You can also see all available phones ranked by radiation.

1. Samsung Impression (SGH-a877) [AT&T]
2. Motorola RAZR V8 [CellularONE]
3. Samsung SGH-t229 [T-Mobile]
4. Samsung Rugby (SGH-a837) [AT&T]
5. Samsung Propel Pro (SGH-i627) [AT&T]
6. Samsung Gravity (SGH-t459) [CellularONE, T-Mobile]
7. T-Mobile Sidekick [T-Mobile]
8. LG Xenon (GR500) [AT&T]
9. Motorola Karma QA1 [AT&T]
10. Sanyo Katana II [Kajeet]

10 Phones That Emit the Most Radiation

1. Motorola MOTO VU204 [Verizon Wireless]
2. T-Mobile myTouch 3G [T-Mobile]
3. Kyocera Jax S1300 [Virgin Mobile]
4. Blackberry Curve 8330 [Sprint, U.S. Cellular, Verizon Wireless, MetroPCS]
5. Motorola W385 [U.S. Cellular, Verizon Wireless]
6. T-Mobile Shadow [T-Mobile]
7. Motorola C290 [Sprint, Kajeet]
8. Motorola i335 [Sprint]
9. Motorola MOTO VE240 [Cricket, MetroPCS]
10. Blackberry Bold 9000 [AT&T]

More information:

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User comments : 10

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5 / 5 (1) Sep 10, 2009
Interesting, now has anyone looked at the risks posed by the Bluetooth headsets?
not rated yet Sep 10, 2009
Interesting, now has anyone looked at the risks posed by the Bluetooth headsets?

to my knowledge, bluetooth has a radio-frequency with a completely different wavelength, that is not hazardous for people.
not rated yet Sep 10, 2009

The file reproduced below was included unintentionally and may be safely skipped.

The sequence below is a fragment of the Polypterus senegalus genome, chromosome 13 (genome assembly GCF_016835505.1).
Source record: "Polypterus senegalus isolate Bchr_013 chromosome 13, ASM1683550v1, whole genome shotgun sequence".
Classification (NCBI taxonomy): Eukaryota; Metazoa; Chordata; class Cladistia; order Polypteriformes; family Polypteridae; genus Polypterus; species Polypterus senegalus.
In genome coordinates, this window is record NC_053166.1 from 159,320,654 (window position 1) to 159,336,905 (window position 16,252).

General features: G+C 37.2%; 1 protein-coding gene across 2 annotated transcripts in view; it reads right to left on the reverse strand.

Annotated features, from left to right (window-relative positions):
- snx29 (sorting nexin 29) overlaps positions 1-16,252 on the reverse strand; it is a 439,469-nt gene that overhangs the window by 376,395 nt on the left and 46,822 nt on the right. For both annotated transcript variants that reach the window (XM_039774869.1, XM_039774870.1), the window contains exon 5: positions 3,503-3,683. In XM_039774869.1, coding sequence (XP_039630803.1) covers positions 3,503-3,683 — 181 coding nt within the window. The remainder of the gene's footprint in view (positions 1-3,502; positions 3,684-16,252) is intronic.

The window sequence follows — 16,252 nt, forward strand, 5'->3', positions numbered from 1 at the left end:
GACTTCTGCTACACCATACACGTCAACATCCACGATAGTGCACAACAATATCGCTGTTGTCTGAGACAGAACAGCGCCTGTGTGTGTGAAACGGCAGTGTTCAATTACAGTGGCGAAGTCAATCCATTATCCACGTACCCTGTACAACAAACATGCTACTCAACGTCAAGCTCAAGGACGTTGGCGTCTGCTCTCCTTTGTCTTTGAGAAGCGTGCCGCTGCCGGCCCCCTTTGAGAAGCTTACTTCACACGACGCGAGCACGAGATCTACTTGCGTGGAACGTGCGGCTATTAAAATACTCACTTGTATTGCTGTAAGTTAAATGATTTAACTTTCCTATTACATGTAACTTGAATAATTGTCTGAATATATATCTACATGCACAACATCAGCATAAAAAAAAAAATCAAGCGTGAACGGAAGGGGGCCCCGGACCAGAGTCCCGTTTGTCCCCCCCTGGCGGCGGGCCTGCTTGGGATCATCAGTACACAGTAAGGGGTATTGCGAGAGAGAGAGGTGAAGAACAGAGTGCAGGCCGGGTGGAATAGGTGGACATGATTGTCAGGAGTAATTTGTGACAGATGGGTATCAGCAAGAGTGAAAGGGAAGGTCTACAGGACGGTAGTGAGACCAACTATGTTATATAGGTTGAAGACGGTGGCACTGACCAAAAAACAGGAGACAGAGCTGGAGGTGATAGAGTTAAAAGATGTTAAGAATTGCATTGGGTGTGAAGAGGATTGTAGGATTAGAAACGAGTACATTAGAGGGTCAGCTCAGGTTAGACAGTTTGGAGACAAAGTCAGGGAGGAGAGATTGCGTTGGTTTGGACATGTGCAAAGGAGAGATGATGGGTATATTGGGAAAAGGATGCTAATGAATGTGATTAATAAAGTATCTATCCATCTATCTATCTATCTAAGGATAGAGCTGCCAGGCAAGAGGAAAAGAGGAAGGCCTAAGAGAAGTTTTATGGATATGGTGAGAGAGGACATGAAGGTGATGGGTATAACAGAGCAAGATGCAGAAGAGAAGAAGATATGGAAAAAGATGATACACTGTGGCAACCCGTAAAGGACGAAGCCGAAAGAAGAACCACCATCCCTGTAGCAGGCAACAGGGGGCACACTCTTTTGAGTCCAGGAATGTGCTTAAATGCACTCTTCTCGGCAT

Probably has no meaning for Europe since it uses other frequency bands and could obviously be set differently.
not rated yet Sep 10, 2009
Great, I have a blackberry curve 8000 series.

Do they have a list with the levels of emissions?

not rated yet Sep 10, 2009
Great, I have a blackberry curve 8000 series.
Do they have a list with the levels of emissions?
the link is in the article: http://www.ewg.or...ilable=1
not rated yet Sep 10, 2009
Interesting that the lowest power phones are generally AT&T and the highest are Verizon...

...interesting in that AT&T is generally viewed as having more connection problems and Verizon as having less!

You get what you pay for I guess.... you just didn't realize WHAT you were paying for.
5 / 5 (1) Sep 10, 2009
Interesting, now has anyone looked at the risks posed by the Bluetooth headsets?

Bluetooth headsets only need to send/receive a weak signal to a nearby transmitter/receiver, using typically 10 mW or so, which is small compared to a mobile phone which has to reach a base station that is hundreds meters away or more.

not rated yet Sep 11, 2009
Hmmm, I wonder if low radiation directly corellates to a phone that gets poor signal. Conversly, if a phone has high radiation I bet it gets a better signal too! ;-)
not rated yet Sep 11, 2009
Yeah, besides GSM, bluetooth, wifi, what about living near a GSM relay tower, television broadcast tower and etc?
Is the effect of holding a phone beside your skull same as living at 1km proximity to a GSM relay tower?
Does a person sitting beside a desktop or standing near a microwave oven get harmful exposure too?
4 / 5 (1) Sep 15, 2009
Olivia, the effect of radiation is related to distance. So even more powerful relay tower effect get's attenuated by it's larger distance compared to phone that one holds near the head.

Living near the tower is actually good in one way, because when near the tower, your phone needs to send at lower power level and that makes the most effect to the user. One can notice this also in longer lasting battery charge, so you get more talking minutes near tower before the battery needs recharging.